Quantifying a company-specific risk premium (C-SRP) is one of the most controversial and elusive areas of business valuation. As Chancellor Strine of the Delaware Court of Chancery stated:
Much more heretical to CAPM, however, the build-up method typically incorporates heavy dollops of what is called “company-specific risk,” the very sort of unsystematic risk that the CAPM believes is not rewarded by the capital markets and should not be considered in calculating a cost of capital. The calculation of a company-specific risk is highly subjective and often is justified as a way of taking into account competitive and other factors that endanger the subject company's ability to achieve its projected cash flows. In other words, it is often a back-door method of reducing estimated cash flows rather than adjusting them directly.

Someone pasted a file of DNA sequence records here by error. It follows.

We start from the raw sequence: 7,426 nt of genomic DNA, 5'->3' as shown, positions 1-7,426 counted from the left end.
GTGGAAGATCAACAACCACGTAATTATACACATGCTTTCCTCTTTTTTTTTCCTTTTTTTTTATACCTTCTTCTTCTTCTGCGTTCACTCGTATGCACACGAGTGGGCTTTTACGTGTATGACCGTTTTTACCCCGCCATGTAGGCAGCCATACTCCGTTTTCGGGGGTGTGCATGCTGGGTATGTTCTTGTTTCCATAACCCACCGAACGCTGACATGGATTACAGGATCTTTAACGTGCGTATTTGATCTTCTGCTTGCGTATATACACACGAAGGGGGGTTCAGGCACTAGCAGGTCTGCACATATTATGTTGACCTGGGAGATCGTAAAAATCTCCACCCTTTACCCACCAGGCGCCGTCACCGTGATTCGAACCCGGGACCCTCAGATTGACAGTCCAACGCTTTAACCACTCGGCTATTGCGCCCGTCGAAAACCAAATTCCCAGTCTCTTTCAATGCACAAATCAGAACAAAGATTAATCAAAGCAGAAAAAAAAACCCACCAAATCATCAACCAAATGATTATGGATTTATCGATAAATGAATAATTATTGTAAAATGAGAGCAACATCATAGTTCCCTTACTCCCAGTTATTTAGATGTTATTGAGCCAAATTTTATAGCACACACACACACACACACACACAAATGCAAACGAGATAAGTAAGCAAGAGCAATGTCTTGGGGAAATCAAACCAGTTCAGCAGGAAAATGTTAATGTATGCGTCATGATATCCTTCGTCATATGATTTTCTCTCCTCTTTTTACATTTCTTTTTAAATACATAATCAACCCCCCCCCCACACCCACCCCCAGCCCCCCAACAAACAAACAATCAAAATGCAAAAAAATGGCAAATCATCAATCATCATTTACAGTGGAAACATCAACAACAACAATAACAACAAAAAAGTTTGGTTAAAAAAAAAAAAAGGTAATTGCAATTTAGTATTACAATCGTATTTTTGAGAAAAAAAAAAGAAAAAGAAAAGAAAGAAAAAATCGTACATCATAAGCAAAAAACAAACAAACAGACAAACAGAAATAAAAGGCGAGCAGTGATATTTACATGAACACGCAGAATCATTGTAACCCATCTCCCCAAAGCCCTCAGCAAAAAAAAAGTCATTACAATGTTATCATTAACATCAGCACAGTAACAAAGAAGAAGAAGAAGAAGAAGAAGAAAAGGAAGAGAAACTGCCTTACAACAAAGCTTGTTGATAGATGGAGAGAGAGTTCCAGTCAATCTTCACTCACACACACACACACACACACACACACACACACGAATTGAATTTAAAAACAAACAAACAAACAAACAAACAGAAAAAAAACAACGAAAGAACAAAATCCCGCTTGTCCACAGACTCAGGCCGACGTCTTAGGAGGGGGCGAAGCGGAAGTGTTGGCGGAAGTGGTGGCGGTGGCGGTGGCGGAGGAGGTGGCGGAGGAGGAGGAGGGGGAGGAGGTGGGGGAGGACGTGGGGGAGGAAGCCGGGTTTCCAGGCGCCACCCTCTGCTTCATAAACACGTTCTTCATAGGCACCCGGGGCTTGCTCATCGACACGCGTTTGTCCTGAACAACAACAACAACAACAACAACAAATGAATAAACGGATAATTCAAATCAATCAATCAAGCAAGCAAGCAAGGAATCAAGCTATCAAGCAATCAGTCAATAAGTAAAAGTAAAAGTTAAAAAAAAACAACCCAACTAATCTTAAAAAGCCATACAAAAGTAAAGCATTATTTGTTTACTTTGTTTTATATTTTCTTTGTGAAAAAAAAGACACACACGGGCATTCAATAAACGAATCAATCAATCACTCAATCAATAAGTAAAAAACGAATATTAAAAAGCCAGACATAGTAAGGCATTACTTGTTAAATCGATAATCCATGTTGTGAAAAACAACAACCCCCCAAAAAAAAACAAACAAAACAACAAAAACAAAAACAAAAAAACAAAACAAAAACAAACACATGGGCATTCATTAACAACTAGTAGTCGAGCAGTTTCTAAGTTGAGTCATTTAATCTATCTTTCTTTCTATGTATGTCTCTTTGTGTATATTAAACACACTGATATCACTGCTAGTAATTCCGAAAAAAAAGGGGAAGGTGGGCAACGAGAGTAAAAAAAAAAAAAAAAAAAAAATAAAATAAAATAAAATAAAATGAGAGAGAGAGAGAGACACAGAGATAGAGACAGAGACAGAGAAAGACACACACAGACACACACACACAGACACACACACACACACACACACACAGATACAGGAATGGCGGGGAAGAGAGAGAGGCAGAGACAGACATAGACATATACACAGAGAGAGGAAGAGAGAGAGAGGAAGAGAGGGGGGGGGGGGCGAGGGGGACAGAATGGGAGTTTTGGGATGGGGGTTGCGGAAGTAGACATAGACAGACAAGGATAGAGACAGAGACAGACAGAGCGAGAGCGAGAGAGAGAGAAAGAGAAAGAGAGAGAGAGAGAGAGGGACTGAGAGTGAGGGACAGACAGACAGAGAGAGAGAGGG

To judges, the company-specific risk premium often seems like the device experts employ to bring their final results ...